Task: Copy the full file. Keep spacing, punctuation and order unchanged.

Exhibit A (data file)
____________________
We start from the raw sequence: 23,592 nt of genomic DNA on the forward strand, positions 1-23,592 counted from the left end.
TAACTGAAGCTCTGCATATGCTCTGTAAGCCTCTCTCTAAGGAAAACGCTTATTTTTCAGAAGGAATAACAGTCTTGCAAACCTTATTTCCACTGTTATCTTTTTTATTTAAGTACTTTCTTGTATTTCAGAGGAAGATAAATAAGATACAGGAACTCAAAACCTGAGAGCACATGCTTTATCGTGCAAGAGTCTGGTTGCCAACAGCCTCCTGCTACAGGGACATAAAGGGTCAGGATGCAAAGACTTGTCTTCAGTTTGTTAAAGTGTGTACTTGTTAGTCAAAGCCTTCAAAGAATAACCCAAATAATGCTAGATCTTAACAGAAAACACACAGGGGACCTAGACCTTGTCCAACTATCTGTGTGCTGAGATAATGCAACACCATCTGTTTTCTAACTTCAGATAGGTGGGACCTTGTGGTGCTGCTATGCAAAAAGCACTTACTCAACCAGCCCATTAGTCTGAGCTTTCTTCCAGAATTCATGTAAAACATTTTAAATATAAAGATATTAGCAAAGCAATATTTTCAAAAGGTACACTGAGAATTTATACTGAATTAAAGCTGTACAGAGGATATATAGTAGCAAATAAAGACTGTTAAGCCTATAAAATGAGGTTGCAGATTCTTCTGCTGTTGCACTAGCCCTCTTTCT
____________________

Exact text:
We start from the raw sequence: 23,592 nt of genomic DNA on the forward strand, positions 1-23,592 counted from the left end.
TAACTGAAGCTCTGCATATGCTCTGTAAGCCTCTCTCTAAGGAAAACGCTTATTTTTCAGAAGGAATAACAGTCTTGCAAACCTTATTTCCACTGTTATCTTTTTTATTTAAGTACTTTCTTGTATTTCAGAGGAAGATAAATAAGATACAGGAACTCAAAACCTGAGAGCACATGCTTTATCGTGCAAGAGTCTGGTTGCCAACAGCCTCCTGCTACAGGGACATAAAGGGTCAGGATGCAAAGACTTGTCTTCAGTTTGTTAAAGTGTGTACTTGTTAGTCAAAGCCTTCAAAGAATAACCCAAATAATGCTAGATCTTAACAGAAAACACACAGGGGACCTAGACCTTGTCCAACTATCTGTGTGCTGAGATAATGCAACACCATCTGTTTTCTAACTTCAGATAGGTGGGACCTTGTGGTGCTGCTATGCAAAAAGCACTTACTCAACCAGCCCATTAGTCTGAGCTTTCTTCCAGAATTCATGTAAAACATTTTAAATATAAAGATATTAGCAAAGCAATATTTTCAAAAGGTACACTGAGAATTTATACTGAATTAAAGCTGTACAGAGGATATATAGTAGCAAATAAAGACTGTTAAGCCTATAAAATGAGGTTGCAGATTCTTCTGCTGTTGCACTAGCCCTCTTTCT